MOST DAYS, JOHNNY CASH IS UP BY 4 A.M. HE GOES DOWNSTAIRS, brews coffee and turns on the news. He might fall back to sleep for an hour or so in his black leather recliner, then he shaves, showers and puts on some clothes. His next few hours will be spent in a grand living room overlooking Hickory Lake, north of Nashville, listening to the Thirties and Forties gospel groups that he loves more than anything else right now.
By then it’s 9 A.M. That’s when the trouble starts. “I’ll sit there with June and I say, ‘June, what do I do now? What in the world do I do now?’ And she says, ‘John, you don’t have to do anything, just rest.’ And I say, ‘I’m not tired. And I’m not sick. I got to do something with this day.'”
Sometimes they go shopping. “I go to Dillards or Wal-Mart with June and just hang out with her,” says Cash, who’s been married to June Carter since 1968. “So long as she’s shopping, so long as she’s moving, I follow. I’m a great shopper. I buy shirts and records. I’ve got too many shirts already, most of them black.”
Johnny Cash turned seventy in February, and the years wear hard. At first, it’s jarring to see him — heavy, unsteady on his feet, that famous shock of black hair gone white. Cash has diabetes, and he’s been in and out of the hospital with pneumonia — serious enough to put him in a coma for eight days in October 2001. Glaucoma has stolen most of his eyesight; asthma keeps him fighting for breath. (In 1999, Cash was misdiagnosed with Shy-Drager, a Parkinson’s like neurological disorder he says he knew he never had. “An old man knows in his bones if he’s got a debilitating disease,” he says. “And I knew I didn’t have that one.”)
Even as he struggles for breath, Cash radiates a fierce determination. For forty-seven years, he has made music that fuses two dark traditions: rustic religious fatalism and reckless self-abandon. He has recorded with Elvis Presley, Bob Dylan and Bono, as well as Fiona Apple, Nick Cave and Sheryl Crow. His legend surrounds him, and you can’t help being convinced when he says age and illness don’t scare him — he’s faced down death so many times before. “To tell you the truth, I don’t think about death at all,” Cash says. “What’s to think about? I enjoy my life now.” He talks openly, and with humor, about his years of drug abuse and illness, and he admits that even now the old demons lurk. “They don’t come knocking on a regular basis,” he says. “They just kind of hold their distance. I could invite them in: the sex demon, the drug demon. But I don’t. They’re very sinister. You got to watch ’em.” He laughs. “They’ll sneak up on you. All of a sudden there’ll be a beautiful little Percodan laying there, and you’ll want it.”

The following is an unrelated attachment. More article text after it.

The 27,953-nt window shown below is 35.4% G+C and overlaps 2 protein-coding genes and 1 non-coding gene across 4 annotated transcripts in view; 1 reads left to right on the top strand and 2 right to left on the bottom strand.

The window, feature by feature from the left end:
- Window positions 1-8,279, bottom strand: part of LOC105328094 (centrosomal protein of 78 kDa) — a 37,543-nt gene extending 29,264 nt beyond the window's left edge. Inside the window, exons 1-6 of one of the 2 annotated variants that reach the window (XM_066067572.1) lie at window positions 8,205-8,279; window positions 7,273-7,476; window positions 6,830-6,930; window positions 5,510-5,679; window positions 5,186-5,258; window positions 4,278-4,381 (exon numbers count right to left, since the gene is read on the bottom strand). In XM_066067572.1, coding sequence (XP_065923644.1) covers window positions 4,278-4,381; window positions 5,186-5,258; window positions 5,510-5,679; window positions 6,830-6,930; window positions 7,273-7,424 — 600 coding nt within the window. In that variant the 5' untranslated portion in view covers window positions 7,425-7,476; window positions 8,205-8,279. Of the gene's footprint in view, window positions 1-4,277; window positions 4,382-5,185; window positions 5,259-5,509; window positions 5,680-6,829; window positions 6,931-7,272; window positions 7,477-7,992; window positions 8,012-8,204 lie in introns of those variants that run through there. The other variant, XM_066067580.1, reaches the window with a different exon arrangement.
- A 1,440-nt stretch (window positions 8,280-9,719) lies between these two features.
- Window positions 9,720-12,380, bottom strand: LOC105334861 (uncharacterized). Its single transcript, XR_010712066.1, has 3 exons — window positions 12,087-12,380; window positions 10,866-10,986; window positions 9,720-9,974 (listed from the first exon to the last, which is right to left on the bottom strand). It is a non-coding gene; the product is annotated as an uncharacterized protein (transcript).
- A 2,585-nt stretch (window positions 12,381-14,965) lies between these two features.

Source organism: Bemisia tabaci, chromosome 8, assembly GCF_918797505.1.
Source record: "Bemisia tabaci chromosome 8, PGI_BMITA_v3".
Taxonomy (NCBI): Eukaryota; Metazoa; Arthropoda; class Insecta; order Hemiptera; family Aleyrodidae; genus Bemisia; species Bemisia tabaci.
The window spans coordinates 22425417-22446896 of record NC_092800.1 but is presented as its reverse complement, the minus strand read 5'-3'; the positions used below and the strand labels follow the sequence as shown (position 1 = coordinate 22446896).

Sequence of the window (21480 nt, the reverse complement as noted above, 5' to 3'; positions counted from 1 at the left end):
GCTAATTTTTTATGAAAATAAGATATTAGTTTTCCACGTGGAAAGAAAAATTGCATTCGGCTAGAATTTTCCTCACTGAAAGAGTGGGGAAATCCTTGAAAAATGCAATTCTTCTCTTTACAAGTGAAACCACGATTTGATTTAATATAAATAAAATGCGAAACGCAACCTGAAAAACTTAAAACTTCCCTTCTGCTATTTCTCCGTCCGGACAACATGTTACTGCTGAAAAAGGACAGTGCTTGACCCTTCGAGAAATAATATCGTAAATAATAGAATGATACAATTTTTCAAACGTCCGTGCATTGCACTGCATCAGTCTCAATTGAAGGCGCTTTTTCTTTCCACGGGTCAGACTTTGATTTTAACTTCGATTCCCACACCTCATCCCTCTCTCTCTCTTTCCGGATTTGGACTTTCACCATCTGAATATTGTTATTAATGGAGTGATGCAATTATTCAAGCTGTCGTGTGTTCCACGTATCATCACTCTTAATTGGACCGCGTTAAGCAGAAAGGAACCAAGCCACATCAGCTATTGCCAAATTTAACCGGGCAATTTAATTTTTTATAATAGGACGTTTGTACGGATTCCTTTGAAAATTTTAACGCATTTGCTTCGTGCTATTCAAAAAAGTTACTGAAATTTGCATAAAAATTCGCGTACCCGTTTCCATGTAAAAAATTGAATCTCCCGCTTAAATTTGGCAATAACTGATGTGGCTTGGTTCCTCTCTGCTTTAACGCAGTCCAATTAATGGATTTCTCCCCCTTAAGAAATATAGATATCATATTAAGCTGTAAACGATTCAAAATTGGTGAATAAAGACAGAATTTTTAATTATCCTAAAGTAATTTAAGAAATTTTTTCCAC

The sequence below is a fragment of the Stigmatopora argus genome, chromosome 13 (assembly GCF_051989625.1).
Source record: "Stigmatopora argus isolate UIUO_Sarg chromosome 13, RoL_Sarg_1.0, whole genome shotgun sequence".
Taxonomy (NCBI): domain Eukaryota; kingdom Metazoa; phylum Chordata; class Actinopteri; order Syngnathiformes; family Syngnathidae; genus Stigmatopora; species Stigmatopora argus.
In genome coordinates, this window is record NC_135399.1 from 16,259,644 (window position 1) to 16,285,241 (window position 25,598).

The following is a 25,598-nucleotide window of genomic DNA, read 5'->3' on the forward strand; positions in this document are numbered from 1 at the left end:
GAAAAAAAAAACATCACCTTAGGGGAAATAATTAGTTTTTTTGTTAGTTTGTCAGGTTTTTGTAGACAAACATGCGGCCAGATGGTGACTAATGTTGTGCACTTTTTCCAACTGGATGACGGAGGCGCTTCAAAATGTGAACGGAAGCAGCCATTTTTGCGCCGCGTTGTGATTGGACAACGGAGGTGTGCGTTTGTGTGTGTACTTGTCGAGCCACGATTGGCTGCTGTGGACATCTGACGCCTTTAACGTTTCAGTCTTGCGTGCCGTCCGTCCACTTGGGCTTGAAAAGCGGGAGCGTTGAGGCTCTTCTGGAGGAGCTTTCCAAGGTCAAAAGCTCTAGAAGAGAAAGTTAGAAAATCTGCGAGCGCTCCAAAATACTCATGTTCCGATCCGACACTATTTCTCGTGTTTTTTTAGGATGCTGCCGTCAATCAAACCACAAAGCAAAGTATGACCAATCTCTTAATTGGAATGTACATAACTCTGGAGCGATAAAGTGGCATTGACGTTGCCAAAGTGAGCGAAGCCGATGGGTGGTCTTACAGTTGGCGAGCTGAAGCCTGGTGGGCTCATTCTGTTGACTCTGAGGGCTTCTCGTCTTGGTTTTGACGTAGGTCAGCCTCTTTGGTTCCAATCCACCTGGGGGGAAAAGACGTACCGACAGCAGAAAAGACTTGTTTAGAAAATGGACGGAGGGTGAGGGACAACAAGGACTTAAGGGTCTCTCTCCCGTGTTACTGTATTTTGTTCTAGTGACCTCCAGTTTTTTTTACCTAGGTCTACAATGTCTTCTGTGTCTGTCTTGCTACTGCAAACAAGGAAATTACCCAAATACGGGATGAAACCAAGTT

Cash quit touring in 1997, after forty-two years on the road, but he continues to make music at a remarkable pace. His new album, The Man Comes Around, is the fourth in a sterling run with producer Rick Rubin that has resulted in moments that stand with the finest of Cash’s career. The song choice is ballsy — from a version of Nine Inch Nails’ “Hurt” that Cash makes even more isolated and painful than the original to a hymnlike interpretation of Simon and Garfunkel’s “Bridge Over Troubled Water.” Cash’s voice is shaky in places, but the cracks and slurs add to its ragged grandeur. “At one point, I said to Rick, ‘We’re really getting sad and mournful with this album,’ ” Cash says. “And he said, ‘Not depression-sad, just sad for the sake of sadness.’ After that, I thought, you know, if that’s what’s coming, let’s go for it.” They did. Especially on Cash’s version of the traditional “Danny Boy,” there is the feeling of a final message being delivered.